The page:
Saturday, June 4th, 2016

Why we need a universal health service

Rajkumari Tankha | June 4, 2016 12:04 pm Print
A look at the reasons on why we in India need a universal health service on the lines of the one that is in place in United Kingdom
Patients line-up for medicines : PIx for representational purposes only

The government should launch a universal health service on the lines of UK’s National Health Service to ensure that every citizen of the country is covered as health for all will not be possible without putting such a scheme in place.

“Everyone should enroll for some insurance; everyone should pay for their health be it Rs 1 or Rs 10 a day as per individual’s capacity, and the government and taxpayers should contribute for people who cannot pay at all,” said Dr M C Mishra, Director, All India Institute Of Medical Sciences, Delhi.
“There is an urgent need to put in place Universal Health Service in our country; I see is no other way in which we can tackle the challenges being faced by health sector in India,” he added.

“We have 130 crore people in India and even if each one of us contributes only Rs 1 a day, you can imagine what we can gather. Everybody is not sick at the same time; out of 130 crore may be 10 crore are sick at one time. If everyone is contributing in some form or the other it won’t be very difficult to fund those 10 crore who are sick at any given point of time out of the funds that are generated by 130 crore people jointly,” he added.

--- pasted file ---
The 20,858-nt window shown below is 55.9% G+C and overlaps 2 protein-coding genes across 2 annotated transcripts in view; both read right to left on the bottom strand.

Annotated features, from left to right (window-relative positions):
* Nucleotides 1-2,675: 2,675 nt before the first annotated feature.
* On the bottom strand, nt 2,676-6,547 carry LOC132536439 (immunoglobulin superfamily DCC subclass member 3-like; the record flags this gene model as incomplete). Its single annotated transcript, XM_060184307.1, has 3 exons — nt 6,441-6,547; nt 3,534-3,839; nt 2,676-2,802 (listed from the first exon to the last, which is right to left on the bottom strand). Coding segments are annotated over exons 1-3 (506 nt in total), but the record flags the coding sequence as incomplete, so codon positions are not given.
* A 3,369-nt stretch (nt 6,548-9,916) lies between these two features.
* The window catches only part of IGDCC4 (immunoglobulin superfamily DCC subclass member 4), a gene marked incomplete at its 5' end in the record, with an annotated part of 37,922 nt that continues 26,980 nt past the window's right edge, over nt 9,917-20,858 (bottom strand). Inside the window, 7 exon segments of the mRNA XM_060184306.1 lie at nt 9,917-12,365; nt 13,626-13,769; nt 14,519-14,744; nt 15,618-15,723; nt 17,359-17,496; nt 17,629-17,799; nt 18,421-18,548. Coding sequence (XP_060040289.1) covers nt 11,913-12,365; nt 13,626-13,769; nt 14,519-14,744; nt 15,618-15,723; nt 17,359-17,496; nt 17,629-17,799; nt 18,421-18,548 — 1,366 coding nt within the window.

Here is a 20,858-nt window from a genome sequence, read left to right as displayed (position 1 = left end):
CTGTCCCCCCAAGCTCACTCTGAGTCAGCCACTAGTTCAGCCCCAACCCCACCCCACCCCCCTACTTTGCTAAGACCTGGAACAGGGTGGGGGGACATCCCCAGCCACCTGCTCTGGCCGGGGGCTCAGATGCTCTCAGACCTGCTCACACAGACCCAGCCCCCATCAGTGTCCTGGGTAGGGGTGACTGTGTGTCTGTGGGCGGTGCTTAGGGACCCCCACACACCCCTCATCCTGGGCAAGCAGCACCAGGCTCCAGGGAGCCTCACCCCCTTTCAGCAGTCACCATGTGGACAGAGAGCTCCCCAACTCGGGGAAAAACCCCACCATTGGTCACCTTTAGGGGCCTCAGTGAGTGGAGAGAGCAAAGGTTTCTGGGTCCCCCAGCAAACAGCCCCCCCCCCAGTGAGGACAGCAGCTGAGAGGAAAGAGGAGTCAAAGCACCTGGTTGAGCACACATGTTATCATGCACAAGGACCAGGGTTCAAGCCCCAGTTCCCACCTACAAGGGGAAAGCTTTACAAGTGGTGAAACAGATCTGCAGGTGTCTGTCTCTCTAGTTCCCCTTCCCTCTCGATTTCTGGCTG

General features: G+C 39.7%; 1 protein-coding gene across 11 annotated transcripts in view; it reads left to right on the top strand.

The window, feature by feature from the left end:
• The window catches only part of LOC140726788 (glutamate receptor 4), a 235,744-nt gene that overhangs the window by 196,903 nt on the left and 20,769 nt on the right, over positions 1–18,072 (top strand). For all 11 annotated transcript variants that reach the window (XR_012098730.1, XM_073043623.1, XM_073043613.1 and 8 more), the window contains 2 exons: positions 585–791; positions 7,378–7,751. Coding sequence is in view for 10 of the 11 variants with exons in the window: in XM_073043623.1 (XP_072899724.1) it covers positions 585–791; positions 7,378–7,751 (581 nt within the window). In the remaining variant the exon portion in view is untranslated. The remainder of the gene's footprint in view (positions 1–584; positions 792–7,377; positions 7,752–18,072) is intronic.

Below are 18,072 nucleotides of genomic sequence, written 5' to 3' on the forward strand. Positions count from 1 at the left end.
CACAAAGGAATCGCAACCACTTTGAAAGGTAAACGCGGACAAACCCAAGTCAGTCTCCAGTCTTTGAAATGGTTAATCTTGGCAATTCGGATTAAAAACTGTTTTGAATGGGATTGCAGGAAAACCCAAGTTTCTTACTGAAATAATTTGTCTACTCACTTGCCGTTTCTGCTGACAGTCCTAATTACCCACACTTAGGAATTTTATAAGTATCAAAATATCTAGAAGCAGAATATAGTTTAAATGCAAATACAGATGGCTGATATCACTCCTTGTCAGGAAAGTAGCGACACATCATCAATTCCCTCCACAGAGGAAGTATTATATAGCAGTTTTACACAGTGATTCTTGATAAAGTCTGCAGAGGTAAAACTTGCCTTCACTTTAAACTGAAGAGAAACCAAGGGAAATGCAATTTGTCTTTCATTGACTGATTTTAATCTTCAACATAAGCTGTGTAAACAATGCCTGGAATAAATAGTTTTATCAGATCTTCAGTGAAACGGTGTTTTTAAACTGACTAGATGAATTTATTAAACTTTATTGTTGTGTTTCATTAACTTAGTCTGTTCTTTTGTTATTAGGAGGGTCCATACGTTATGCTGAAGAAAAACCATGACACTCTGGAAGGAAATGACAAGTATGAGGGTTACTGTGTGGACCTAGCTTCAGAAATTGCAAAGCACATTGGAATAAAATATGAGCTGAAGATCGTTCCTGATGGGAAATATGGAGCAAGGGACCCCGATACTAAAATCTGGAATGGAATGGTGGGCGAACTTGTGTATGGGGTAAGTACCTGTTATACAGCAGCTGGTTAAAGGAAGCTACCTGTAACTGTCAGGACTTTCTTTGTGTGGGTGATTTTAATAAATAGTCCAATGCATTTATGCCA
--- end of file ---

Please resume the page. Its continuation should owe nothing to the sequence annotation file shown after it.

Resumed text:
“But the problem in our country is that a vast majority of people are looking for free healthcare from the Government without paying a single penny for it,” he stated.

Dr Mishra said that Employees’ State Insurance Corporation (ESIC) scheme which is financed by contributions raised from employees (1.75 per cent of wages) covered under the scheme and their employers (4.75 per cent of wages) is an excellent scheme and shows the way forward in this regard.
Quoting figures, he said in 2014 AIIMS-Delhi saw almost 3.3 million patients. Of this 22 % came from Uttar Pradesh (UP), 11 per cent were from Bihar while 11 per cent belonged to Haryana, Punjab and Jharkhand. “The situation is more or less same in all Central and Delhi government hospitals in the city,” he informed.

“Most of these people come here to get reasonable quality treatment that is not available in their home states. Providing quality healthcare service is something that the Government should aim at in all government hospitals in all the states across the country,” he remarked.

“The state of medical facilities in states has been going down, particularly in UP. This can be witnessed from the fact that in 1980, the year I joined AIIMS, the number of patients coming from UP was very-very small, but it has increased tremendously in last over 20 years. If health care facilities in the government/public sector in the state was good enough the number of patients coming to Delhi wouldn’t have gone up to this extent,” said Dr Mishra.

Dr Mishra also suggested that healthcare should become one of the main topics during elections as health nowhere falls into the priority of citizens. “In fact, healthcare should top the priority list of any government. But unfortunately, in India, we have never voted-out or voted-in any government based on its performance on the healthcare front,” he said.

Rajkumari Tankha
Rajkumari Tankha
The writer is a Delhi-based journalist. She has previously worked for Ministry of I & B (Govt of India), Hindustan Times and Special Audience Publications.